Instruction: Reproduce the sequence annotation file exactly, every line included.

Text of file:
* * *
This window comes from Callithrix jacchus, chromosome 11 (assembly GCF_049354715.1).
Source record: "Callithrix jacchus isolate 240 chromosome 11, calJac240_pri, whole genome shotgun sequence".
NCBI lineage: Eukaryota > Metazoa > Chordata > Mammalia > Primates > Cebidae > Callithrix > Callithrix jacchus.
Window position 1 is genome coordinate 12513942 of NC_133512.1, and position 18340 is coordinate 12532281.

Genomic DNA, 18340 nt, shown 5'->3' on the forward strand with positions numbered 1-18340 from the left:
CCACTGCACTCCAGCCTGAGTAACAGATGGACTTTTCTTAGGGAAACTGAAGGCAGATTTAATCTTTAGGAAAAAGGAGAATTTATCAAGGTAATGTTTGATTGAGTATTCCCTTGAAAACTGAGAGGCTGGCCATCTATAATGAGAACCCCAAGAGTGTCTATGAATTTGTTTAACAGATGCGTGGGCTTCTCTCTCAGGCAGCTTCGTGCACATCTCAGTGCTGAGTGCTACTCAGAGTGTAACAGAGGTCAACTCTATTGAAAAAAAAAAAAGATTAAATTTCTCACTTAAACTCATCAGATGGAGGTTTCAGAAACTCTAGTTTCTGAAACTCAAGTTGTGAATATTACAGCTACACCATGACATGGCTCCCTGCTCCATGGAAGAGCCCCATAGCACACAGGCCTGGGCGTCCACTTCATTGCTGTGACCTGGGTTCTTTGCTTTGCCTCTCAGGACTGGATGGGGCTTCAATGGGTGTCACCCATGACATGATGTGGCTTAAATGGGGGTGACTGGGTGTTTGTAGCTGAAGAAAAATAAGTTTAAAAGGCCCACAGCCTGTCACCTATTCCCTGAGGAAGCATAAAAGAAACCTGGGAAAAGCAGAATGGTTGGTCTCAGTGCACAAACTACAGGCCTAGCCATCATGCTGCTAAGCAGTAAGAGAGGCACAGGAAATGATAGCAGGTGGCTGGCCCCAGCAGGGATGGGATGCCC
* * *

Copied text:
This window comes from Callithrix jacchus, chromosome 11 (assembly GCF_049354715.1).
Source record: "Callithrix jacchus isolate 240 chromosome 11, calJac240_pri, whole genome shotgun sequence".
NCBI lineage: Eukaryota > Metazoa > Chordata > Mammalia > Primates > Cebidae > Callithrix > Callithrix jacchus.
Window position 1 is genome coordinate 12513942 of NC_133512.1, and position 18340 is coordinate 12532281.

Genomic DNA, 18340 nt, shown 5'->3' on the forward strand with positions numbered 1-18340 from the left:
CCACTGCACTCCAGCCTGAGTAACAGATGGACTTTTCTTAGGGAAACTGAAGGCAGATTTAATCTTTAGGAAAAAGGAGAATTTATCAAGGTAATGTTTGATTGAGTATTCCCTTGAAAACTGAGAGGCTGGCCATCTATAATGAGAACCCCAAGAGTGTCTATGAATTTGTTTAACAGATGCGTGGGCTTCTCTCTCAGGCAGCTTCGTGCACATCTCAGTGCTGAGTGCTACTCAGAGTGTAACAGAGGTCAACTCTATTGAAAAAAAAAAAAGATTAAATTTCTCACTTAAACTCATCAGATGGAGGTTTCAGAAACTCTAGTTTCTGAAACTCAAGTTGTGAATATTACAGCTACACCATGACATGGCTCCCTGCTCCATGGAAGAGCCCCATAGCACACAGGCCTGGGCGTCCACTTCATTGCTGTGACCTGGGTTCTTTGCTTTGCCTCTCAGGACTGGATGGGGCTTCAATGGGTGTCACCCATGACATGATGTGGCTTAAATGGGGGTGACTGGGTGTTTGTAGCTGAAGAAAAATAAGTTTAAAAGGCCCACAGCCTGTCACCTATTCCCTGAGGAAGCATAAAAGAAACCTGGGAAAAGCAGAATGGTTGGTCTCAGTGCACAAACTACAGGCCTAGCCATCATGCTGCTAAGCAGTAAGAGAGGCACAGGAAATGATAGCAGGTGGCTGGCCCCAGCAGGGATGGGATGCCC